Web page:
Helena Holsten Lain reclines in her webbing, feeling at ease in the zero gravity, whilst around her the rest of the crew complete their pre-launch checks.
The ship has two names and they both mean the same thing: Voyager. Helena does not know that this was once, in a long-ago age, the name for a pioneering human space vehicle, one that might, millennia after its launch, still be speeding through the cosmos somewhere, a silent record of achievement long forgotten by its makers’ descendants.
There is nothing of the long-dismantled Gilgamesh in the Voyager, save the ideas. The old technology of Earth, so painstakingly husbanded by Helena’s great-great-grandmother, has been resurrected, rediscovered, built upon and advanced. The scientists amongst the spiders first learned what the humans could teach, about their technology of metal and electricity, computers and fusion drives. After that, they taught it back to their tutors’ children, broadened and enhanced by a non-human perspective. In the same way, human minds have unravelled the threads of the spiders’ own complex biotechnology and offered their insights. Both species have limits they cannot easily cross: mental, physical, sensory. That is why they need each other.
The Voyager is a living thing with a fusion-reactor heart, a vast piece of bioengineering with a programmable nervous system and a symbiotic ant colony that regulates, repairs and improves it. It carries a crew of seventy, and the stored genetic material of tens of thousands of others, and hundreds of thousands of Understandings. This is a vessel of exploration, not a desperate ark ship, but the journey will last many sleeping years, and the precautions seemed wise.
The two peoples of the green world work together in easy harmony now. There was a generation of wary caution on both sides, but once the nanovirus had taken down those barriers— between species and between individuals—so much potential tragedy was already averted. Life is not perfect, individuals will always be flawed, but empathy—the sheer inability to see those around them as anything other than people too— conquers all, in the end.
Communication was always the great problem at the start, Helena knows. Spiders lack the ability to hear speech as anything more than a tickling of the feet; while humans lack the sensitive touch required to detect the wealth of arachnid language. Technology on both sides came to the rescue, of course, and there was always the sour, recalcitrant presence of Avrana Kern. The common language, everyone’s second language, is that curious mangled Imperial C that Kern and the spiders worked out between them when she was still the Messenger, and they her faithful. The dead language lives on. Helena’s great-great-grandfather would find that thought hilarious, no doubt.
All of the living ship’s systems are within tolerance, the organic readouts confirm. Helena adds her own confirmation to the chorus, waiting for the word. She is not the commander of this mission. That honour goes to Portia, the spiders’ first ever interstellar pioneer. Hunched in her own webbing slung from the ceiling—or at least the curved side of their chamber that faces Helena’s, the spider considers the moment for a few seconds, exchanges quick radio communication with the dock and with the world below, and then speaks to the ship itself.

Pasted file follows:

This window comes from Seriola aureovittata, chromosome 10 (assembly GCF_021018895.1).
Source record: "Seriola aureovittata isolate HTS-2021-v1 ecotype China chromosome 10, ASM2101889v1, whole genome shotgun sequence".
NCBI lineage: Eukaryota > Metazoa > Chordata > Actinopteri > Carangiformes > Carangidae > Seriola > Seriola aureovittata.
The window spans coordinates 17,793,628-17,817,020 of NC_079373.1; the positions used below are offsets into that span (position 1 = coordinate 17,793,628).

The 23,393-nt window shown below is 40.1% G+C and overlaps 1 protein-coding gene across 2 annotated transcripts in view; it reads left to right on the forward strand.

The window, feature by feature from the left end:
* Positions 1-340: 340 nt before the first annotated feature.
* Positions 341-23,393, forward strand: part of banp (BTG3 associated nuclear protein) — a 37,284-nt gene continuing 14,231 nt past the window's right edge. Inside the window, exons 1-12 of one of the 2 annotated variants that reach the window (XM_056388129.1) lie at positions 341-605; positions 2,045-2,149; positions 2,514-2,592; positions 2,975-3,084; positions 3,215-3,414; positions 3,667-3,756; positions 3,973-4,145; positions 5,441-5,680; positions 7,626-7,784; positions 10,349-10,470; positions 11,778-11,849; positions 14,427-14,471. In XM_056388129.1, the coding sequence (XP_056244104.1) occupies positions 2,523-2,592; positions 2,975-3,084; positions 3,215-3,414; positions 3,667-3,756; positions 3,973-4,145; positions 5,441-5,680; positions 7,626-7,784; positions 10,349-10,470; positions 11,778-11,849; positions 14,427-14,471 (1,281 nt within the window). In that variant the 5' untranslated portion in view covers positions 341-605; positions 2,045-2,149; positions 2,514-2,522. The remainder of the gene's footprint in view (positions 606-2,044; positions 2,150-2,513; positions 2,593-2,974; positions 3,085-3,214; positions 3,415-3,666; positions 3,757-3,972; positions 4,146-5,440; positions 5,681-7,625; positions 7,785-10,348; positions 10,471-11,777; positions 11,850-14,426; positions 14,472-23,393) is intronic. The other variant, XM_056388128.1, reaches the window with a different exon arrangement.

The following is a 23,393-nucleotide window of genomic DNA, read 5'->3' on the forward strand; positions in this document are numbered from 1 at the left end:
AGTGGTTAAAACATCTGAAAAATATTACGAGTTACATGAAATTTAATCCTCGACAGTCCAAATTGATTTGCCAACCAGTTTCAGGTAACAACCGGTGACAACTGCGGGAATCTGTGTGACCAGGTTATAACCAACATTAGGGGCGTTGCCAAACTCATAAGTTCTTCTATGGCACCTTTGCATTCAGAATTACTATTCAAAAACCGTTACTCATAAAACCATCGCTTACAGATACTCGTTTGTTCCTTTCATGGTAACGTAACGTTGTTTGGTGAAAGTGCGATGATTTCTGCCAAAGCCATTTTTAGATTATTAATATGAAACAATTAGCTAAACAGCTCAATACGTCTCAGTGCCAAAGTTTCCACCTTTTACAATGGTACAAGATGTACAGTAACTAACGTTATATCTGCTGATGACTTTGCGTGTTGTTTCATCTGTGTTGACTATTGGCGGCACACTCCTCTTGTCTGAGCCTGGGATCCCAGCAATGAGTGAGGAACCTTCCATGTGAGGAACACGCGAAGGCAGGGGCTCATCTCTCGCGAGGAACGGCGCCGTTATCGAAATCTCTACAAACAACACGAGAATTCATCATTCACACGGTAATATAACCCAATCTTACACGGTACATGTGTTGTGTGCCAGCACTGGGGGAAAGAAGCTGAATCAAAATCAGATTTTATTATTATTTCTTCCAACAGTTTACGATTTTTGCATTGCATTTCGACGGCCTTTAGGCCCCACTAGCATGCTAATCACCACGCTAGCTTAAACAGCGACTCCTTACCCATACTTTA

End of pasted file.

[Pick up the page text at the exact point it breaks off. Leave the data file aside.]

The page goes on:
When you wish.
The ship’s response, though positive, has a fragment of the dry wit of Doctor Avrana Kern. Its biomechanical intelligence is extrapolated from what she once was: a child of Kern budded off her, with her blessing.
With awesome, colossal grace, the Voyager reconfigures its shape for optimum efficiency and detaches itself from the
orbital web, a structure vastly grander than when the Gilgamesh first saw it, and now blooming with green solar collectors, dotted with other amorphous spacecraft that have already plotted the extent of the green planet’s solar system.
The Voyager is more fuel-efficient than the Gilgamesh—or even than the Old Empire’s vessels, according to Kern. Sometimes all it takes, to crack a problem, is a new perspective. The vessel’s reactor can accelerate smoothly and constantly for far longer, decelerate likewise, and the ship’s fluid internal structure will protect the crew from extremes of acceleration far more effectively. The journey out will be a sleep of mere decades, not millennia or even centuries.
Still, it is a grand step, and not to be taken lightly. Although returning to the stars was always a certainty that both species had worked hard towards, nobody would ever have suggested reaching out there quite yet, if it had not been for the signal, the message.
Out of all the points of light in the sky, one of them is talking. It is not saying anything comprehensible, but the message is plainly something more than mere static, something more structured than the orderly calls of pulsars or any other known phenomenon of the universe. The work, in short, of intelligence, where there should be none. How could the people of the green planet ignore such a beacon?
The Voyager begins its long acceleration, gently stressing the bodies of its crew, realigning its internal geometry. Soon they will sleep, and when they wake there will be a new world awaiting them. An unknown world of perils and wonders and mystery. A world that calls out for them. Not an alien world, though, not entirely. The ancient progenitors of the people of the green planet walked there once. It exists on the Gilgamesh’s star maps, another island in the strung-out terraformers’ archipelago that was left to its own devices by the collapse of the Old Empire.
After all the years, the wars, the tragedies and the loss, the spiders and the monkeys are returning to the stars to seek their